William and Mary Law School

Honenberger Honored with Citizen Lawyer Award

Christopher J. Honenberger, an alumnus of William & Mary Law School and the College of William & Mary, received the Law School's Citizen Lawyer Award during commencement exercises Sunday, May 20. The award was presented by Law School Dean Taylor Reveley. The recipient is chosen by the Law School Association, and is awarded annually to a graduate or friend of the Law School who stands squarely in the Jeffersonian tradition of outstanding citizenship and leadership.

"Chris Honenberger is an enormous credit to his alma mater," said Reveley. "He has been a force in the legal and business life of Virginia for more than 30 years, practicing law with great effectiveness in the commercial, corporate, and real estate areas and serving for seven years as president and CEO of Second Bank & Trust, one of the state's oldest and most respected community banks. Throughout his career, Chris has placed the welfare of his community at the top of his agenda, and has served as chairman of the Germanna Community College Board, president of Orange County's Economic Development Corporation, and president of the Orange County Chamber of Commerce."

"Understanding the history of William & Mary Law School, its extraordinary foundation, and the leadership which has perpetuated learning at the Law School for more than 200 years, and further understanding how important good citizenship is to the legal profession and to society as a whole, I am humbled that the Law School has honored me with this award," Honenberger said. "My alumni efforts started in 1986, serving on the Law School Association Board with Dean William B. Spong, Jr., and this work has been my most rewarding public service . . . truly a blessing. My continued association with William & Mary Law School has been an extremely important part of my life."

Honenberger earned a bachelor's degree in business administration from the College of William & Mary in 1974 and graduated from William & Mary Law School three years later. He has, according to Reveley, "remained a vibrant part of the life of William & Mary ever since." Honenberger is a past president of the Order of the White Jacket, the Law School Association, and the Marshall-Wythe School of Law Foundation. The College's Alumni Association honored Honenberger's numerous contributions with its 2001 Alumni Service Award.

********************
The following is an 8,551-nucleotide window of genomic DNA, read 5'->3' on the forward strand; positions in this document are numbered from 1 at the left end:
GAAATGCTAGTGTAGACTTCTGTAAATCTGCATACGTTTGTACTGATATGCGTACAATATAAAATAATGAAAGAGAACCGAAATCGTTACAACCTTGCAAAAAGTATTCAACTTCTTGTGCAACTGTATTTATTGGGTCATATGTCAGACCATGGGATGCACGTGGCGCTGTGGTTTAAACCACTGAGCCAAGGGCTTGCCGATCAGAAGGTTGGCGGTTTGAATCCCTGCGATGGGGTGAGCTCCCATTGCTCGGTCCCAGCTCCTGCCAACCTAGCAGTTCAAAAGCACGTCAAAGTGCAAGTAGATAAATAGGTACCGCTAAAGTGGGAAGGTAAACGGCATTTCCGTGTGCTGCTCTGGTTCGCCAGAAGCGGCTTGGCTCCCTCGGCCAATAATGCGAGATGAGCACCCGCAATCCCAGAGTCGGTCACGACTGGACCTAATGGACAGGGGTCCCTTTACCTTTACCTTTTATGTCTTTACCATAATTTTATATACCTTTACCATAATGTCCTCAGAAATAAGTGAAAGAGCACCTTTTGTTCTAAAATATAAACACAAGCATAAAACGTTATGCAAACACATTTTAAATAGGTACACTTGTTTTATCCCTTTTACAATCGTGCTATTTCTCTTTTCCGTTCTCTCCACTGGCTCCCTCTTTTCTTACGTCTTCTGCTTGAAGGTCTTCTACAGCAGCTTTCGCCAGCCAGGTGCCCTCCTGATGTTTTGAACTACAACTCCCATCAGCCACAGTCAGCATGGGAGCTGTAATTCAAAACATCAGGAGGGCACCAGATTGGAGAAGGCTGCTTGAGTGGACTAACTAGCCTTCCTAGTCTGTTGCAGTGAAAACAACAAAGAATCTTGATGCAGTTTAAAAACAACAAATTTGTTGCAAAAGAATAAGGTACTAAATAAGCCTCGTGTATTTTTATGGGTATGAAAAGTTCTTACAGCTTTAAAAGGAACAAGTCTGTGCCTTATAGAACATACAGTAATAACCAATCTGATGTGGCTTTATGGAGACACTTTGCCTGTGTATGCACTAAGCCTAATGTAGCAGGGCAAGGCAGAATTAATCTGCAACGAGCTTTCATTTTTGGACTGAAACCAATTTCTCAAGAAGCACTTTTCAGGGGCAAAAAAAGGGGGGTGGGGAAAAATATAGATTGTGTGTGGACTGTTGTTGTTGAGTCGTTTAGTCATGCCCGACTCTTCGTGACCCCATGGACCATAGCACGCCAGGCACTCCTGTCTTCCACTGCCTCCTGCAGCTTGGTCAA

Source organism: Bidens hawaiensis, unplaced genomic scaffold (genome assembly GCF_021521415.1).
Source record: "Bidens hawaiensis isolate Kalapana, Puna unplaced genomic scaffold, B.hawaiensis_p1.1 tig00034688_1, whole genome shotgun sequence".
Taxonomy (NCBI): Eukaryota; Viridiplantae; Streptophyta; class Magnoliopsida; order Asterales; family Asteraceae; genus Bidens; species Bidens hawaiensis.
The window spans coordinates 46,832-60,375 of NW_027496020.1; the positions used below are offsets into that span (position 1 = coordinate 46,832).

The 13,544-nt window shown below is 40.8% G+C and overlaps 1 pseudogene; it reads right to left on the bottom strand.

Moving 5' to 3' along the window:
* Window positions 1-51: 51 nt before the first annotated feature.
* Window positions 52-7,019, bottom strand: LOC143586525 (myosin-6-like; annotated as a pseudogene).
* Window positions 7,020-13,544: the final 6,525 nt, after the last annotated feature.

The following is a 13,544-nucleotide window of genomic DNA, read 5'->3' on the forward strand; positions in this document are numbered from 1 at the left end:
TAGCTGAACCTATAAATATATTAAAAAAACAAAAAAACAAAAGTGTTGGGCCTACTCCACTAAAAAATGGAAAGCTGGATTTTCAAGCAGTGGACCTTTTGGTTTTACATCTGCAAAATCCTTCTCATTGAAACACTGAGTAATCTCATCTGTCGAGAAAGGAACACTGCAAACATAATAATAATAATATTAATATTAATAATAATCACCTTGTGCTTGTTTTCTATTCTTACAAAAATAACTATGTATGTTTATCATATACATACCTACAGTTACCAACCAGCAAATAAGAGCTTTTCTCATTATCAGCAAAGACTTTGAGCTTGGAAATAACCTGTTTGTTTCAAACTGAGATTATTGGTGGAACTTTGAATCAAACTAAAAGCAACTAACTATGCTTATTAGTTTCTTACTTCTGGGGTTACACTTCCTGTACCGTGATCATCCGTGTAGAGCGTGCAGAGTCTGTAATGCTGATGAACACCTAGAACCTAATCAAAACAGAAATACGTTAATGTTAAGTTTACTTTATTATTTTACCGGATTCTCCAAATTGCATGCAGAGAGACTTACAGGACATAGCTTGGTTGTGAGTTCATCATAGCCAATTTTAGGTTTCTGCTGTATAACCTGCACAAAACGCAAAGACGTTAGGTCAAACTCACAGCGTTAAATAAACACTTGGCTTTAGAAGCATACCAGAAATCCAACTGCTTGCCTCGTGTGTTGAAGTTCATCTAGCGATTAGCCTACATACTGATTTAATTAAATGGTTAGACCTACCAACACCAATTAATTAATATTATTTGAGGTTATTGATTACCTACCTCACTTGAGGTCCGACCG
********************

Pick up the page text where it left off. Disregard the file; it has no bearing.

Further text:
In February 2007, the city of Culpeper, Virginia, passed a resolution honoring Honenberger for his leadership in promoting community service, and designated Feb. 13, 2007 as "Chris Honenberger Day." One of the founders and the major promoter of Second Bank & Trust's 100 Club, which is comprised of bank employees who volunteer a minimum of 100 hours per year to community service, Honenberger oversaw a program that documented more than 70,000 hours of community service between June 2000 and February 2007. In the last full year of the program, more than 14,000 hours of community service were documented with 80 percent of employees serving at some level.

"Service became a part of our business culture," Honenberger said, "and it was woven into the company vernacular. E-mails circulated regularly inviting people to join teams for WalkAmerica, United Way and Relay for Life. Service included local parades, benefits for local fire departments, 9/11 support groups, and a host of other causes. E-mails touted ‘get your 100 Club hours.' Therefore, the Culpeper town council recognized what the bank had done for the fabric of the community, and I share that honor with my former business associates."

Reveley noted that the concept of the citizen lawyer has its roots in 1779, in the original intent of Thomas Jefferson for the law school he created at William & Mary. "Jefferson and the man he recruited to get the school going, George Wythe, wanted students trained to be not simply skilled practitioners of law but also leaders for the common good of their communities, states and nation," he explained. Among the school's first students was John Marshall, later the great Chief Justice of the Supreme Court, and a paradigm of the citizen lawyer.

"Chris engages his fellow humans with a genuine interest in them and infectious good humor," Reveley said. "This has made him unusually effective at getting good things done."